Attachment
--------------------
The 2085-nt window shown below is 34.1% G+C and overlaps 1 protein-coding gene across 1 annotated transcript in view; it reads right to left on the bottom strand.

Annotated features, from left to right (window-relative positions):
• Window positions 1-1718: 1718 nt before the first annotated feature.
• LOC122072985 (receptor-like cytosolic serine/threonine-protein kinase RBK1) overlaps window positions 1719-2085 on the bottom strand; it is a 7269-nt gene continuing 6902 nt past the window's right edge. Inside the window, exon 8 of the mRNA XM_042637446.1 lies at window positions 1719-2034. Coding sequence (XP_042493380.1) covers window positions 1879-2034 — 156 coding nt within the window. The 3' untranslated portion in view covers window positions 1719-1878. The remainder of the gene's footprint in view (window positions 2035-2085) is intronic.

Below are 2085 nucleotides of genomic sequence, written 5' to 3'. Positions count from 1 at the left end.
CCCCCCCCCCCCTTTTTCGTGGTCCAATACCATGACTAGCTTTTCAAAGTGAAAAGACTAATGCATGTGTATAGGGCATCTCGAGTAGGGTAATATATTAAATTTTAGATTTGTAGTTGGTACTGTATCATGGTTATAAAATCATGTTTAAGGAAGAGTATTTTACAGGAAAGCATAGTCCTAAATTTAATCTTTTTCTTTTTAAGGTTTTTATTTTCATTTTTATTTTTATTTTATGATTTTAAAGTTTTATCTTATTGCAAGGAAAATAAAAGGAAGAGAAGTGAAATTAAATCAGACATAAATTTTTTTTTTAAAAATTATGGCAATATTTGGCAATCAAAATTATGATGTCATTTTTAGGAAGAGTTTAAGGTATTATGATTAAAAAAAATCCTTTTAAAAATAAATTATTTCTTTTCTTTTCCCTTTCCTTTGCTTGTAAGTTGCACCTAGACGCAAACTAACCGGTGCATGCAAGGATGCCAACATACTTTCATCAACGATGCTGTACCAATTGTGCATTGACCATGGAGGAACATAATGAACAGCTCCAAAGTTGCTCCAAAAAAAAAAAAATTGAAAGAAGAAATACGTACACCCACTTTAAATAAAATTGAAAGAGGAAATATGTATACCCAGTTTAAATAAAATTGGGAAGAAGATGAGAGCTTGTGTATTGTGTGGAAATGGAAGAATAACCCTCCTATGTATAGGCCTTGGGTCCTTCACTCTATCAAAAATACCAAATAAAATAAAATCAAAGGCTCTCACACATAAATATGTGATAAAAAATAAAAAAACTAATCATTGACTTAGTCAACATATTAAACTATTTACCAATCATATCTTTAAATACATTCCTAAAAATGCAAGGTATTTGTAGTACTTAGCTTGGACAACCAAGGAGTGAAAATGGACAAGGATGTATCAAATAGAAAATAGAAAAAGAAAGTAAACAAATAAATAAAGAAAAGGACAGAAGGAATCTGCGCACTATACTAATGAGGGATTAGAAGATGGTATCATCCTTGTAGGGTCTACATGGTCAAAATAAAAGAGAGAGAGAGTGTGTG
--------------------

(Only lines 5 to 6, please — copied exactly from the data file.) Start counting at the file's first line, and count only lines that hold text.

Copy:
Below are 2085 nucleotides of genomic sequence, written 5' to 3'. Positions count from 1 at the left end.
CCCCCCCCCCCCTTTTTCGTGGTCCAATACCATGACTAGCTTTTCAAAGTGAAAAGACTAATGCATGTGTATAGGGCATCTCGAGTAGGGTAATATATTAAATTTTAGATTTGTAGTTGGTACTGTATCATGGTTATAAAATCATGTTTAAGGAAGAGTATTTTACAGGAAAGCATAGTCCTAAATTTAATCTTTTTCTTTTTAAGGTTTTTATTTTCATTTTTATTTTTATTTTATGATTTTAAAGTTTTATCTTATTGCAAGGAAAATAAAAGGAAGAGAAGTGAAATTAAATCAGACATAAATTTTTTTTTTAAAAATTATGGCAATATTTGGCAATCAAAATTATGATGTCATTTTTAGGAAGAGTTTAAGGTATTATGATTAAAAAAAATCCTTTTAAAAATAAATTATTTCTTTTCTTTTCCCTTTCCTTTGCTTGTAAGTTGCACCTAGACGCAAACTAACCGGTGCATGCAAGGATGCCAACATACTTTCATCAACGATGCTGTACCAATTGTGCATTGACCATGGAGGAACATAATGAACAGCTCCAAAGTTGCTCCAAAAAAAAAAAAATTGAAAGAAGAAATACGTACACCCACTTTAAATAAAATTGAAAGAGGAAATATGTATACCCAGTTTAAATAAAATTGGGAAGAAGATGAGAGCTTGTGTATTGTGTGGAAATGGAAGAATAACCCTCCTATGTATAGGCCTTGGGTCCTTCACTCTATCAAAAATACCAAATAAAATAAAATCAAAGGCTCTCACACATAAATATGTGATAAAAAATAAAAAAACTAATCATTGACTTAGTCAACATATTAAACTATTTACCAATCATATCTTTAAATACATTCCTAAAAATGCAAGGTATTTGTAGTACTTAGCTTGGACAACCAAGGAGTGAAAATGGACAAGGATGTATCAAATAGAAAATAGAAAAAGAAAGTAAACAAATAAATAAAGAAAAGGACAGAAGGAATCTGCGCACTATACTAATGAGGGATTAGAAGATGGTATCATCCTTGTAGGGTCTACATGGTCAAAATAAAAGAGAGAGAGAGTGTGTG